The Lazarus Group, a well-known North Korean hacker syndicate, has been identified as the prime suspect in the recent attack that stole $100 million worth of Harmony protocol.
According to a new report released Thursday by blockchain analytics firm Elliptic, the way Harmony’s Horizon Bridge was hacked and the way the stolen digital assets were subsequently laundered bears a striking resemblance to other Lazarus Group attacks.
“There are strong indications that North Korea’s Lazarus Group may be responsible for this theft, based on the nature of the attack and the subsequent laundering of the stolen funds.”
Furthermore, Elliptic described exactly how the robbery was executed, noting that the Lazarus Group targeted the login credentials of Harmony employees in the Asia-Pacific region to breach the protocol’s security system. After gaining control of the protocol, the hackers deployed automated laundering programs that moved the stolen assets late at night.
Elliptic also noted that the hackers had already transferred more than 40% of the $100 million to Tornado Mixer, an Ethereum-based “mixing service” that obscures transaction data and makes it extremely difficult for investigators to track the movement of cryptocurrencies. money.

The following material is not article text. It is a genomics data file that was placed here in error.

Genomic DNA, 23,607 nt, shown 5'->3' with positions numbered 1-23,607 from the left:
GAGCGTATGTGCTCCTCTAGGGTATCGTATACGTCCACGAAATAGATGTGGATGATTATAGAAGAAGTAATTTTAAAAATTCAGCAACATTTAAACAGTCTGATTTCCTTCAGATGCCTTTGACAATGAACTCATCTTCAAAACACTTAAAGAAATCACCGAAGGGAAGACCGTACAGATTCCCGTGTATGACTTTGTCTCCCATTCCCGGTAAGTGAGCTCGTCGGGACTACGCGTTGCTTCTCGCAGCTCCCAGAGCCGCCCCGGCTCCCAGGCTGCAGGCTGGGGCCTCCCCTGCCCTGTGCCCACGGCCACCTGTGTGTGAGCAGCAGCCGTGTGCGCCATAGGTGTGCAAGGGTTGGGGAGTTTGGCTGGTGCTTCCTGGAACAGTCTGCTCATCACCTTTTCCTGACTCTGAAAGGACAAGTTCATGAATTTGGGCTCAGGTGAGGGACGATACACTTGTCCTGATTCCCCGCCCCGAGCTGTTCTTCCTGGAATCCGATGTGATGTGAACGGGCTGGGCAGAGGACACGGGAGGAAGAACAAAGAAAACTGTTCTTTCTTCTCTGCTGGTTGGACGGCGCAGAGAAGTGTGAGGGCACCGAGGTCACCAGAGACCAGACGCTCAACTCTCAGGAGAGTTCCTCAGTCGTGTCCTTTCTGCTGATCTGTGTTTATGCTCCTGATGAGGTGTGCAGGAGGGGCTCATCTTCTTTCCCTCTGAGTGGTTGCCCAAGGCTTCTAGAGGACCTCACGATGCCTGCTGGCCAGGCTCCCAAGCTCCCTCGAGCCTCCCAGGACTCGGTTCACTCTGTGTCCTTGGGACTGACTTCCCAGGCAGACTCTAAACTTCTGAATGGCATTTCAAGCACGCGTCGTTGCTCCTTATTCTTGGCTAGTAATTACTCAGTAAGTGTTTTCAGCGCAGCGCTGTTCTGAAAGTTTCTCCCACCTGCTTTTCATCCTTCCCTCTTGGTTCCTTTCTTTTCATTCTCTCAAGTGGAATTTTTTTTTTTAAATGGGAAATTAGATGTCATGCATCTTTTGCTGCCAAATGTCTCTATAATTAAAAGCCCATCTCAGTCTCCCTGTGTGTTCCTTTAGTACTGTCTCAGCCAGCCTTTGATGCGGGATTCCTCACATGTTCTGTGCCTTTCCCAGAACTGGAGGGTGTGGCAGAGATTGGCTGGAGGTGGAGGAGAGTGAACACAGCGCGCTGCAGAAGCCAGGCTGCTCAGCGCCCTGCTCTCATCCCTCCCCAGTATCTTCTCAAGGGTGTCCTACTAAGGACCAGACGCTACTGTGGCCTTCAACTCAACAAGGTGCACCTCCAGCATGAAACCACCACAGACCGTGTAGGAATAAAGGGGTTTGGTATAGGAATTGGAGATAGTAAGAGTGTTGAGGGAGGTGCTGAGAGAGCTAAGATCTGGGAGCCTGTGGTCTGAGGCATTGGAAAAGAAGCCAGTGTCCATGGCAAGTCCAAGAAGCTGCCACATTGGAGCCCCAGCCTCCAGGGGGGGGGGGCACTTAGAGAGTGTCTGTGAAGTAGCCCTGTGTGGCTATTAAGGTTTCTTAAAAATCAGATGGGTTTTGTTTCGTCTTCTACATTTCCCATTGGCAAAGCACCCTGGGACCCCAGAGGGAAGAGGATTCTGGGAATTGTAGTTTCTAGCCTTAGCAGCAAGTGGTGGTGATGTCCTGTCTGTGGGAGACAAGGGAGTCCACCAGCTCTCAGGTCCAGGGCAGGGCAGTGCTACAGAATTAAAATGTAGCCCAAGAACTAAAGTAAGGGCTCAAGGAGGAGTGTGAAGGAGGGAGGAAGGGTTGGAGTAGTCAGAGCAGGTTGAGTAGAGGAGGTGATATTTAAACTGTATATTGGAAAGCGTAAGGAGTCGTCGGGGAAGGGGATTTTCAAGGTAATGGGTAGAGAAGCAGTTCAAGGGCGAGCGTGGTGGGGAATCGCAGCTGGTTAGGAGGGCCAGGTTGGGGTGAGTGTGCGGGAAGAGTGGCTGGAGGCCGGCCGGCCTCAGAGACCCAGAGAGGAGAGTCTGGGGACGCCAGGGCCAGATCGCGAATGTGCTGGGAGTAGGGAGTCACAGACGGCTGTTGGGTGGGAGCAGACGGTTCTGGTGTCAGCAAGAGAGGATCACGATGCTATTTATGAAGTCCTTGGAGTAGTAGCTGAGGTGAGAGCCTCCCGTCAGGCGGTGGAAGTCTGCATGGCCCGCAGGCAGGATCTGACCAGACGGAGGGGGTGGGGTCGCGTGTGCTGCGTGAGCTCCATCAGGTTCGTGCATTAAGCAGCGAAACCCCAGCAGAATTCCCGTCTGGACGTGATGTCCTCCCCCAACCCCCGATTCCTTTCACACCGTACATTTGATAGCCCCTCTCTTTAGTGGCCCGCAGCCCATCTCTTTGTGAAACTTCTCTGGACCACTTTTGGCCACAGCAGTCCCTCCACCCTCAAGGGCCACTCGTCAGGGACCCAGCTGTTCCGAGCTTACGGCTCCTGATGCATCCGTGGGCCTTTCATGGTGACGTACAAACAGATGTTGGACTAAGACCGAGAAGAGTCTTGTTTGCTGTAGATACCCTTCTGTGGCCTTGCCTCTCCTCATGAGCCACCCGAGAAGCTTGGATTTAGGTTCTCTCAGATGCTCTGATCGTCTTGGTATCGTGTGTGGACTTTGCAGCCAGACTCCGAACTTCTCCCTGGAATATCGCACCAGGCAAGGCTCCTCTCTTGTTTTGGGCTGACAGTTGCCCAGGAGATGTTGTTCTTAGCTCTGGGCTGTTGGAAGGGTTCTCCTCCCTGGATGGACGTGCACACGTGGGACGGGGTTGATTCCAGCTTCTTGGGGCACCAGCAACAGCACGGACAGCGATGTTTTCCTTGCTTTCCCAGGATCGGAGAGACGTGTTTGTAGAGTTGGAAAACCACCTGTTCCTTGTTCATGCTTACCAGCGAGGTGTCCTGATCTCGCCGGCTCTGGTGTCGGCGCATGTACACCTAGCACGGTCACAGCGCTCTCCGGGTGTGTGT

Initially, the Harmony team offered a $1 million reward as an incentive for the hackers to return the funds. However, on June 29, Harmony increased the reward to $10 million and stated that the full return of the funds would end the investigation and no further criminal charges would be filed.
The $600 million Ronin Bridge hack in April has also been linked to The Lazarus Group. Due to current market conditions, the value of Ether (ETH) stolen has plummeted more than 60% to $230 million.
A recent report by Coinclub.com indicates that North Korea has deployed 7,000 full-time hackers to raise funds through cyberattacks, ransomware, and crypto protocol hacks. North Korea is the world leader in crypto-related crime, with more than 15 documented cases of cyber theft amounting to some $1.59 billion in stolen funds.
Harmony’s Horizon Bridge is the latest addition to a growing list of token bridges that have been attacked, including Meter, Wormhole, and Ronin, bringing the total number of bridge token-related thefts to just over a billion. dollars only in 2022.
The largest token bridge to be hacked was the Poly Network in 2021, which lost $610 million, nearly all of which has since been returned.
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